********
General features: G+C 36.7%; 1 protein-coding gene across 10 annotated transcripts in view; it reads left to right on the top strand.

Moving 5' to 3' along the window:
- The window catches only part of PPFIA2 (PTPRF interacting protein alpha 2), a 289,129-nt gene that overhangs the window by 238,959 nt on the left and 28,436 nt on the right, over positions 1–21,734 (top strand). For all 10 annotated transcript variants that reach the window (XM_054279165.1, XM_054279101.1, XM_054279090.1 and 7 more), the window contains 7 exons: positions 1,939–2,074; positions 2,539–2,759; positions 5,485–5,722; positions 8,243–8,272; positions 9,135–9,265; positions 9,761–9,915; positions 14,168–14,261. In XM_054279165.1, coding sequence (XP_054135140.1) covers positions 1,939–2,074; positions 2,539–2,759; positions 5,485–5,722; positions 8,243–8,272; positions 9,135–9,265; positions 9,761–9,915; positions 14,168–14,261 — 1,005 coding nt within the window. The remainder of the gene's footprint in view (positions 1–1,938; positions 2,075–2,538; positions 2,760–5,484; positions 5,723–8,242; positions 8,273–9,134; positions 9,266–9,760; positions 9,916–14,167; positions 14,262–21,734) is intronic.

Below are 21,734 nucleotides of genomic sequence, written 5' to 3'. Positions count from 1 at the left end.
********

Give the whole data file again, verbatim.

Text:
General features: G+C 36.7%; 1 protein-coding gene across 10 annotated transcripts in view; it reads left to right on the top strand.

Moving 5' to 3' along the window:
- The window catches only part of PPFIA2 (PTPRF interacting protein alpha 2), a 289,129-nt gene that overhangs the window by 238,959 nt on the left and 28,436 nt on the right, over positions 1–21,734 (top strand). For all 10 annotated transcript variants that reach the window (XM_054279165.1, XM_054279101.1, XM_054279090.1 and 7 more), the window contains 7 exons: positions 1,939–2,074; positions 2,539–2,759; positions 5,485–5,722; positions 8,243–8,272; positions 9,135–9,265; positions 9,761–9,915; positions 14,168–14,261. In XM_054279165.1, coding sequence (XP_054135140.1) covers positions 1,939–2,074; positions 2,539–2,759; positions 5,485–5,722; positions 8,243–8,272; positions 9,135–9,265; positions 9,761–9,915; positions 14,168–14,261 — 1,005 coding nt within the window. The remainder of the gene's footprint in view (positions 1–1,938; positions 2,075–2,538; positions 2,760–5,484; positions 5,723–8,242; positions 8,273–9,134; positions 9,266–9,760; positions 9,916–14,167; positions 14,262–21,734) is intronic.

Below are 21,734 nucleotides of genomic sequence, written 5' to 3'. Positions count from 1 at the left end.